Vol. 175 No. #10

More Stories from the May 9, 2009 issue

  1. Earth

    Arctic ice more vulnerable than ever

    Ocean’s ice cap is smaller than long-term average and thinnest yet as melt season begins.

  2. Earth

    Nickel down, oxygen up

    Researchers point to the early ocean's concentration of nickel as the possible start for events that allowed Earth's atmosphere to accumulate oxygen.

  3. Health & Medicine

    Acid reflux link to asthma now in doubt

    Heartburn drugs called proton pump inhibitors, commonly prescribed for asthma patients, don’t prevent breathing attacks.

  4. Health & Medicine

    The other, friendly fat

    Brown fat is active in adult humans and could help keep people lean.

  5. Materials Science

    Double-laser approach makes one thin line

    Erasing and stenciling could refine tiny printing for sculpting nano-sized devices.

  6. Animals

    Oh, he’s such a lab bird

    Bold flycatchers may be more likely than shy birds to get trapped for lab studies.

  7. Life

    Early land arthropods sported shells

    Ancient ocean-dwelling arthropods may have worn shells to enable their transition to land.

  8. Health & Medicine

    Hypoglycemia linked to dementia

    Episodes of low blood sugar that require medical attention seem to increase a person’s risk of developing dementia in old age, a study in people with type 2 diabetes shows.

  9. Space

    Massive solar flares captured in 3-D

    Distance between orbiting STEREO craft allows better imaging of coronal mass ejections.

  10. Life

    Lizards sunbathe for another reason

    Panther chameleons may regulate their vitamin D levels by lounging in the sun.

  11. Tech

    Cloaked eye still sees

    Researchers have proposed a model that would allow sensors to send and receive information virtually undetected.

  12. Health & Medicine

    Seemingly misplaced DNA acts as lenses

    Nocturnal animals orient DNA in retinal cells to focus light.

  13. Physics

    Nanoclusters seem to skirt physics law

    In simulations, tiny loophole allows colliding nanoclusters to increase speed after impact.

  14. Plants

    Landscaper’s darling hybridizes into an environmental nuisance

    Variation underlies the Callery pear tree’s transformation .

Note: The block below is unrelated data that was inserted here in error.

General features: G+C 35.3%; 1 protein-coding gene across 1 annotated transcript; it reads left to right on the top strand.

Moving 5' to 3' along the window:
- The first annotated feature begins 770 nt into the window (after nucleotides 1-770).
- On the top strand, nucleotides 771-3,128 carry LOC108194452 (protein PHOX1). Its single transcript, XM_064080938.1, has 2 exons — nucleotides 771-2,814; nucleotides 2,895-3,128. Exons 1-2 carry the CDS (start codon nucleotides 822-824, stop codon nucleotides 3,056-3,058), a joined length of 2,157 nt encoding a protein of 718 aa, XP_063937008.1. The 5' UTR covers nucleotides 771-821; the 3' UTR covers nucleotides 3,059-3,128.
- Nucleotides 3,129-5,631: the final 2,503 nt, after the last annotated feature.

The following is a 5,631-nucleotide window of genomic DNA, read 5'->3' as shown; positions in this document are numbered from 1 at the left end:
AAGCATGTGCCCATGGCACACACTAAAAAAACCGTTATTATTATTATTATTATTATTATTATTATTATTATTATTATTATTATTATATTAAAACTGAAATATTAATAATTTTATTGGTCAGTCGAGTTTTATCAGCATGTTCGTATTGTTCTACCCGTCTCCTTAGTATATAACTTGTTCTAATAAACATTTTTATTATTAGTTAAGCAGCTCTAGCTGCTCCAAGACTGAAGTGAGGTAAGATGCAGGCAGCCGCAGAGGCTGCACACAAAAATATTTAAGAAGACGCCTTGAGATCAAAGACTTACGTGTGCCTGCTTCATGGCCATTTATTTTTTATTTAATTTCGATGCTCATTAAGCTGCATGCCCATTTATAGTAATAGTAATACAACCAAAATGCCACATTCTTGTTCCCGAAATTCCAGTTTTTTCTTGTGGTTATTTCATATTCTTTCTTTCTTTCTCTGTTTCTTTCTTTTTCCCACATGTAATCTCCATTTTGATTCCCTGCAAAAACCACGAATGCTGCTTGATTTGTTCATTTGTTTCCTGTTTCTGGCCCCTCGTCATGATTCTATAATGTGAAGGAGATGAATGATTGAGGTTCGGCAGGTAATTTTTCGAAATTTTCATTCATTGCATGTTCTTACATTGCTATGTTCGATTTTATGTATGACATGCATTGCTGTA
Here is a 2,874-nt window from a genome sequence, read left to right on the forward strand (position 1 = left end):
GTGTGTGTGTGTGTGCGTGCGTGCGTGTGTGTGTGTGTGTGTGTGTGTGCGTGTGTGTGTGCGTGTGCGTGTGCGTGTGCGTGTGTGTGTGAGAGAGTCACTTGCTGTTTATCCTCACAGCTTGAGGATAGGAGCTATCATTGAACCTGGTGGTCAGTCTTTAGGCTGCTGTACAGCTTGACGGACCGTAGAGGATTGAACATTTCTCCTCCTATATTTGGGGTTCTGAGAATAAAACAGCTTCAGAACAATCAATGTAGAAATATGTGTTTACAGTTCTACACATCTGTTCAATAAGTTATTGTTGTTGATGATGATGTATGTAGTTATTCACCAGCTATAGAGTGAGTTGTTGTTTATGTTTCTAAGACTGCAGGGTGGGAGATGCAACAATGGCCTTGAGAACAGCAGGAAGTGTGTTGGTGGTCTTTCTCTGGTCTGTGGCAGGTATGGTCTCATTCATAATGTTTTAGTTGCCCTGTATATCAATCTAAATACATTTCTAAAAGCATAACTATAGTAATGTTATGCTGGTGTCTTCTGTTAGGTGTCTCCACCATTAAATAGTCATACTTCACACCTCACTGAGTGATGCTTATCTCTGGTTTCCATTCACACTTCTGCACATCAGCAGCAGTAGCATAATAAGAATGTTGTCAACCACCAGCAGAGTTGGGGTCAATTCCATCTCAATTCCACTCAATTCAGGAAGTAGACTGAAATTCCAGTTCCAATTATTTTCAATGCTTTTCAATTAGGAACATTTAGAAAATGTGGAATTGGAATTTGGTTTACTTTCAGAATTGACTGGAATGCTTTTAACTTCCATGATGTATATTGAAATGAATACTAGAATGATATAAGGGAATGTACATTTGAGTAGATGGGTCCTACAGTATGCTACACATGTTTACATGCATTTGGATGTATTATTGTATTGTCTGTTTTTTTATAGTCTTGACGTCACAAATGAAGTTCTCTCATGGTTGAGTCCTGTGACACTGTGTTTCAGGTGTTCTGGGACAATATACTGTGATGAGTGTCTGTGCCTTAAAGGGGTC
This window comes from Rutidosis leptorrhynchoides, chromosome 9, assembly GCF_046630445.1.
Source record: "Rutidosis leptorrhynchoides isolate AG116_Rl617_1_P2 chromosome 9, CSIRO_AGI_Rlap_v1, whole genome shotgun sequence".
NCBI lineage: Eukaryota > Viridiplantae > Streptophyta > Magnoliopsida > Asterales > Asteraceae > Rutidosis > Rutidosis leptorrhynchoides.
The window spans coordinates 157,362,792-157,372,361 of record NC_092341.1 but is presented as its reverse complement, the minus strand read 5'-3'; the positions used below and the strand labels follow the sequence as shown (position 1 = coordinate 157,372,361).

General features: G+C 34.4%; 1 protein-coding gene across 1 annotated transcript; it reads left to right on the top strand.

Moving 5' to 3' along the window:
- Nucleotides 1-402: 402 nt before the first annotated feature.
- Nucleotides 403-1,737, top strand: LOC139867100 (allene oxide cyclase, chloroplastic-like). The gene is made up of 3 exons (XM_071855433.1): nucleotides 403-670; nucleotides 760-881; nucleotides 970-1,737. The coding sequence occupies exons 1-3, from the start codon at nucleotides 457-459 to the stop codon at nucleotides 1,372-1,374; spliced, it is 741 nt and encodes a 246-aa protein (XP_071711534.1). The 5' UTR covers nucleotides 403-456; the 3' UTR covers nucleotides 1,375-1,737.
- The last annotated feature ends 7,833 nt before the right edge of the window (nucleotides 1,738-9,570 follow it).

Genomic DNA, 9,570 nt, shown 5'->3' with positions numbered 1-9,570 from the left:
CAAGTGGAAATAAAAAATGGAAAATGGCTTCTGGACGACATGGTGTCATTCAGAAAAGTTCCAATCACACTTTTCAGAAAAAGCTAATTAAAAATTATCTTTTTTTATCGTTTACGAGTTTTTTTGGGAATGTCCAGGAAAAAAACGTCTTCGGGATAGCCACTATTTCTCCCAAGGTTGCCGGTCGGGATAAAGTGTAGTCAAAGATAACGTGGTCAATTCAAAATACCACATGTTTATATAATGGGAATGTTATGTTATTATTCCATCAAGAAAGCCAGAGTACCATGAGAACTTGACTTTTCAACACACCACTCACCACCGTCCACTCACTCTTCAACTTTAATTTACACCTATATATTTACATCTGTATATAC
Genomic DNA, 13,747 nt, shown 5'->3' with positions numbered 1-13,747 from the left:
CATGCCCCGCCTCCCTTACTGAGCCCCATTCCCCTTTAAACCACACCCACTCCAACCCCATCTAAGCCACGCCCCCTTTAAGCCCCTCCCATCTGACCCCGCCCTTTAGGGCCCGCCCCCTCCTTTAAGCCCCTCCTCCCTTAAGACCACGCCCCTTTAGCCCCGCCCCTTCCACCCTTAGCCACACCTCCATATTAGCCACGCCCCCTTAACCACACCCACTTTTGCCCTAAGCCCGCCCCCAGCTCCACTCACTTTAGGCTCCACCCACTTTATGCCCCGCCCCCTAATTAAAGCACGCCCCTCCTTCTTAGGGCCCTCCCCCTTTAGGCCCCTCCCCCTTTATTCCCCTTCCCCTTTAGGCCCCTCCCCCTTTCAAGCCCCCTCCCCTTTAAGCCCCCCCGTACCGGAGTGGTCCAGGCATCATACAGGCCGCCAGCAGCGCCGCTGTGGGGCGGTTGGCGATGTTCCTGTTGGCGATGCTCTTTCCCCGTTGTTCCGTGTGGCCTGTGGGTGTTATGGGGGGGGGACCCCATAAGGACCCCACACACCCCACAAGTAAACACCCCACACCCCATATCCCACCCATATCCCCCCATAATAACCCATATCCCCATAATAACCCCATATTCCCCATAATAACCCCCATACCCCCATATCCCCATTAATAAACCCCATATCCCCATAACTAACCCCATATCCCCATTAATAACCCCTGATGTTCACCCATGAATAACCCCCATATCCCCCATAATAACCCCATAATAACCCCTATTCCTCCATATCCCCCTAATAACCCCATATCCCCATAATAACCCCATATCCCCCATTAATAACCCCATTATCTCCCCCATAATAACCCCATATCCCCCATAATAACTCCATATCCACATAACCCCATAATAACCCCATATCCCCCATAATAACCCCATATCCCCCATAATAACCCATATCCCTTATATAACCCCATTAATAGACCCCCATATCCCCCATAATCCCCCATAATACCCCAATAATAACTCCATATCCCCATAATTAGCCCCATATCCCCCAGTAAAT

15. Science Future for May 9, 2009

    May 10 Winners of the “Best Visual Illusion of the Year Contest” announced in Naples, Fla. View entries at illusioncontest.neuralcorrelate.com May 10–15 Intel International Science and Engineering Fair for students in grades 9–12 in Reno, Nev. Visit www.societyforscience.org June 10–14 The World Science Festival in New York City. See the lineup at www.worldsciencefestival.com

  16. The Fifth Postulate: How Unraveling a Two-Thousand-Year-Old Mystery Unraveled the Universe by Jason Socrates Bardi

    The story of the discovery of non-Euclidean geometry. Wiley, 2009, 253 p., $27.95. THE FIFTH POSTULATE: HOW UNRAVELING A TWO-THOUSAND-YEAR-OLD MYSTERY UNRAVELED THE UNIVERSE BY JASON SOCRATES BARDI

  17. Book Review: Darwin’s Sacred Cause: How a Hatred of Slavery Shaped Darwin’s Views on Human Evolution by Adrian Desmond and James Moore

    While forming his theory of common descent, Charles Darwin peered beyond his observations of ants, barnacles and blue-footed boobies to try to comprehend a broader subject: human slavery. He encountered the slave trade’s horrors through stories told within his moneyed, abolitionist family. After visiting slave-holding nations on the Beagle, Darwin was forever haunted by the […]

  18. Earthquakes, Volcanoes, and Tsunamis: Projects and Principles for Beginning Geologists by Matthys Levy and Mario Salvadori

    Kid-friendly activities reveal the science behind natural disasters. Chicago Review, 2009, 136 p., $14.95 EARTHQUAKES, VOLCANOES, AND TSUNAMIS: PROJECTS AND PRINCIPLES FOR BEGINNING GEOLOGISTS BY MATTHYS LEVY AND MARIO SALVADORI

  19. At Nobel Conference, scientists and public converse

    Physics professor Charles Niederriter of Gustavus Adolphus College directs the Nobel Conference, an annual forum where scientists and the public discuss a contemporary scientific topic. Held every year at Gustavus Adolphus, in Saint Peter, Minn., this year’s Nobel Conference, October 6–7, will examine the current state of water resources. Staff writer Laura Sanders recently talked […]

  20. Animals

    Swarm Savvy

    How bees, ants and other animals avoid dumb collective decisions

  21. The Genetic Dimension of Height and Health

    From Danny Devito to Yao Ming, the world is filled with short people and tall people and everyone in between. While factors such as nutrition influence height differences, much of that variation depends on genes. After all, both of Ming’s parents were basketball stars, and Devito’s were not. THE GENETIC DIMENSION OF HEIGHT AND HEALTH […]

  22. Ecosystems

    Living Physics

  23. Letters

    Don’t dismiss Lamarck Your January 31 special birthday edition on Darwin (SN: 1/31/09, p. 17) was excellent, but I believe that science has allowed Jean-Baptiste Lamarck’s contributions to be overshadowed by Darwin’s. The change that can occur to an organism’s genetic makeup during its own lifetime harks away from Darwin’s slow evolutionary process by chance […]

  24. Science Past from the issue of May 9, 1959

    Forecast 25% increase in air’s carbon dioxide — A 25% increase in the amount of carbon dioxide in the earth’s atmosphere during the 150-year period ending in 2000 A.D. has been forecast. Dr. Bert Bolin of the University of Stockholm in Sweden told the National Academy of Sciences meeting in Washington that the burning of […]

  25. Nanoscale: Visualizing an Invisible World by Kenneth S. Deffeyes and Stephen E. Deffeyes

    Illustrations reveal the nanoscale world in rich detail. MIT, 2009, 133 p., $21.95. NANOSCALE: VISUALIZING AN INVISIBLE WORLD BY KENNETH S. DEFFEYES AND STEPHEN E. DEFFEYES